# Minimum size Neural Network to represent a Boolean Function

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dsmalenb on 12 Oct 2018
Answered: Greg Heath on 17 Oct 2018
Greetings!
I am fairly new to Matlab but I am trying to understand how to build a basic neural network that is minimized to represent some Boolean function. Say we have variables p, q and r and the truth table is:
p q r | f(p,q,r)
----------------
0 0 0 0
0 0 1 1
0 1 0 1
0 1 1 0
1 0 0 1
1 0 1 0
1 1 0 1
1 1 1 0
I would like the neural network to be able to take in one value of p, q, and r and provide me with f(p,q,r).
To be honest, I have several books on Matlab, neural network, and several online forums and they seem to bounce around. I prefer not using "black box" add-ons until I understand how to do this the "hard way" first too.
I am looking for a purely NN approach. No Karnaugh maps or QM-method even though those apply.

Yavor Kamer on 13 Oct 2018
A single neuron (with one input and one output) will take the input, multiply it by a weight, add it a bias, pass it through a nonlinear function of your choice and return the output. N(x)= fun(x*w+b) Suppose you are using a simple case with 3 neurons at your first (input) layer and a single neuron in your second and last (output) layer. Then your output would be of the form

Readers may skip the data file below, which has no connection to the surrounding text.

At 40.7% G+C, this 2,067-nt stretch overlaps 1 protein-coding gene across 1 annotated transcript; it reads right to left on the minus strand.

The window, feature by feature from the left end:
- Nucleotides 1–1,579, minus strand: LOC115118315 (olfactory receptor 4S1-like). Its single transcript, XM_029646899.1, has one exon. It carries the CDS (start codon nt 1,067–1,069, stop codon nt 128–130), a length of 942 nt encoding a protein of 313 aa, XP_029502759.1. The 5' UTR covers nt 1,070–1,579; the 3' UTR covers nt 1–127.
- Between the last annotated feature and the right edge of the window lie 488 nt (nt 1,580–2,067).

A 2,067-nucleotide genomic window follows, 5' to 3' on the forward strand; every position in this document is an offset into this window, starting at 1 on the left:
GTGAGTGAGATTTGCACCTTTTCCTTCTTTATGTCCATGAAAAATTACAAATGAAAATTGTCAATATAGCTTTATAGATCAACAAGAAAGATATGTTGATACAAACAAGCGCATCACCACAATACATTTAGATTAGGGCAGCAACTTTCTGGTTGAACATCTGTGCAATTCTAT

N(p,q,r)= fun(fun(p*w(1)+b(1)) + ...
fun(q*w(2)+b(2)) + ...
fun(r*w(3)+b(3)))*w(4) + b(4));
By "training" such a neural network you are basically trying to find the values of vectors w and b that give the best fit to your desired outputs (i.e minimizing the misfit). So if you know what is your activation function ( fun ) you can write the full analytical form and try to solve and see what is the minimal complexity to obtain a given error.
dsmalenb on 16 Oct 2018
After reading your response I would like to modify my objective by minimizing the number of free parameters.

Greg Heath on 17 Oct 2018
In general
1. A single tanh hidden layer with a linear output layer is always a sufficient minimum MSE approximator for bounded functions.
2. The number of unknown weights for a standard I-H-O MLP is
Nw = (I+1)*H + (H+1)*O = O +(I+O+1)*H
3. The corresponding No. of training equations is
Ntrneq = Ntrn*O
4. The number of unknowns will not exceed the number of training equations when
Ntrneq >= Nw
or
H <= Hub = (Ntrneq-O)/(I+O+1)
Hope this helps.
*Thank you for formally accepting this answer*
Greg

R2016b

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